Susie Kliewer believes in the power of therapeutic knitting.
“It’s the repetitive motion, the clicking of the needles; it all brings you into a meditative place,” she said.
Kliewer really got into the needlecraft in 2008, when the family practice medical clinic closed in Hillsboro and her future was in jeopardy. She said she didn’t know what to do, or where to turn. That’s when she discovered the power of knitting. It allowed to focus on something other than her own troubles – and led her to a place of meditation, where she could be at peace with the world.
“It wasn’t easy at first,” she said. “You can have a lot of frustration and do a lot of crying on your first project.”
After she got the basics down, Kliewer decided to join a knitting circle in Wichita where they taught her advanced techniques. But, Kliewer said, they were also a good support group; they helped her get through the tough times during her unemployment and celebrated her success when she signed on with the St. Luke Hospital clinic in Marion.
“I don’t know if I could have gotten by without those ladies,” she said.
Now, Kliewer offers the same support for the people in Marion. Kliewer said she goes to a small yarn group at Parkside Homes, Hillsboro. They don’t always knit or crochet, but they gather together to talk about yarn — and issues in each of their lives. She said she also discusses different yarns with her patients. Some bring her their current project to look at.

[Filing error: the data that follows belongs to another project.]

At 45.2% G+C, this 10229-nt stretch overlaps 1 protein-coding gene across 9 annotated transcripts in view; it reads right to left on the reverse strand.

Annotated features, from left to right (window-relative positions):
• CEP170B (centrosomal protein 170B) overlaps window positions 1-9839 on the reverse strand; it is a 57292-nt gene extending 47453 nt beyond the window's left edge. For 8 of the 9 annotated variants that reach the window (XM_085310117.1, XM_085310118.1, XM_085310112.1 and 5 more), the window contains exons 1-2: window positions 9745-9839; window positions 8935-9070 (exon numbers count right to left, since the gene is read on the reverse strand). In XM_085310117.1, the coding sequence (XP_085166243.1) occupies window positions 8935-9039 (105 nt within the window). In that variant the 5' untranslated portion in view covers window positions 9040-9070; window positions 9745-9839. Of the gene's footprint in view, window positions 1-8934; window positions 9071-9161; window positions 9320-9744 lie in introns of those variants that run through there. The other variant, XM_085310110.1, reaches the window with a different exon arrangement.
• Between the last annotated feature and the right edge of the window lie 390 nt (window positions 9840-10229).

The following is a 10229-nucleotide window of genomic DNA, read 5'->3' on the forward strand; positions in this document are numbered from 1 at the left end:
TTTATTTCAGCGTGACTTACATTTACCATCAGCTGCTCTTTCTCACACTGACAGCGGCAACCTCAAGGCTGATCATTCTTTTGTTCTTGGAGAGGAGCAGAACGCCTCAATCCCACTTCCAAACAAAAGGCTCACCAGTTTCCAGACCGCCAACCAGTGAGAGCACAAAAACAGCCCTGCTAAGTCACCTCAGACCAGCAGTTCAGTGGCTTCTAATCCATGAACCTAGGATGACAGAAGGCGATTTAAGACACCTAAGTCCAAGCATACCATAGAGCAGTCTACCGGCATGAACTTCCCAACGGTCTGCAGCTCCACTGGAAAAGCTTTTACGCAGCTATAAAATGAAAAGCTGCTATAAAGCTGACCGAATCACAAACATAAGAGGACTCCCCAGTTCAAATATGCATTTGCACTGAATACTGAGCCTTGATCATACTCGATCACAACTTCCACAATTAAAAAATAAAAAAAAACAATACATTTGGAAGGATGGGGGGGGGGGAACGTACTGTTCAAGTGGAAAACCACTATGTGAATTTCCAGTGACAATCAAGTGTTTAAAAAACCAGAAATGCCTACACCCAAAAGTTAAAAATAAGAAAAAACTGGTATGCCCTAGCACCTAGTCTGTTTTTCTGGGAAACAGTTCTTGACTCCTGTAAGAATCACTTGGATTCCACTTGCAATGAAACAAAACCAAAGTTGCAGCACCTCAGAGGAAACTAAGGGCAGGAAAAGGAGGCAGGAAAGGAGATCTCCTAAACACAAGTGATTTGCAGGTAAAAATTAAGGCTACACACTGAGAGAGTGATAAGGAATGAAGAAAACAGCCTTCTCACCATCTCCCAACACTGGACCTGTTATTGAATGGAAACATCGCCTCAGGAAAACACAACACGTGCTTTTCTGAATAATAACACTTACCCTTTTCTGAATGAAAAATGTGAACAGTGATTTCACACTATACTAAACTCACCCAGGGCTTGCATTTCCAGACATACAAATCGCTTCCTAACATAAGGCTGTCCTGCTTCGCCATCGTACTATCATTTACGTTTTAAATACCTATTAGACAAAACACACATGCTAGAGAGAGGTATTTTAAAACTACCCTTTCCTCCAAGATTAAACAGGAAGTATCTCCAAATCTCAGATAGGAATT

“It’ a way for us to connect,” she said.
Kliewer said she never leaves home without her knitting. It’s sitting right in her handbag, just in case she gets bored. St. Luke CEO Jeremy Armstrong said he was sure that she didn’t have time to do it while at the clinic, saying the staff keeps pretty busy. But, Kliewer knows that sometimes unexpected circumstances arise when there is nothing to do.
“I know this woman who was stuck in an elevator for an hour,” she said. “That’s when you can really use some needles and yarn — and get a lot of work done — all while keeping yourself calm and relaxed.”
Looking forward, Kliewer said she plans to knit through a prayer shawl ministry instruction book. She has already knitted a couple of shawls for some ill friends, but can’t wait to do more. Kliewer said the project has transformed knitting into a true spiritual experience for her. As she knits, she prays for the individual she is making the shawl for.
“It’s brought me into a deeper relationship with God,” she said. “It’s easy to meditate with this project; it’s so repetitive. My only rule is that I knit without the TV on. That really helps me to focus on the project’s true meaning.”
Kliewer said anyone can pick up a pair of needles and start to knit.
“So many people start to kint because of the old adage, ‘I knit so I don’t kill people,’” she said. “That’s why people knit, it’s good therapy.”
Kliewer said therapeutic knitting has been helpful for people suffering with Alzheimer’s, dementia, arthritis, and even high blood pressure.
But, for Kliewer, it is just a relaxing pastime. She looks forward to picking up her needles every day — so she can make baby items for her new granddaughter.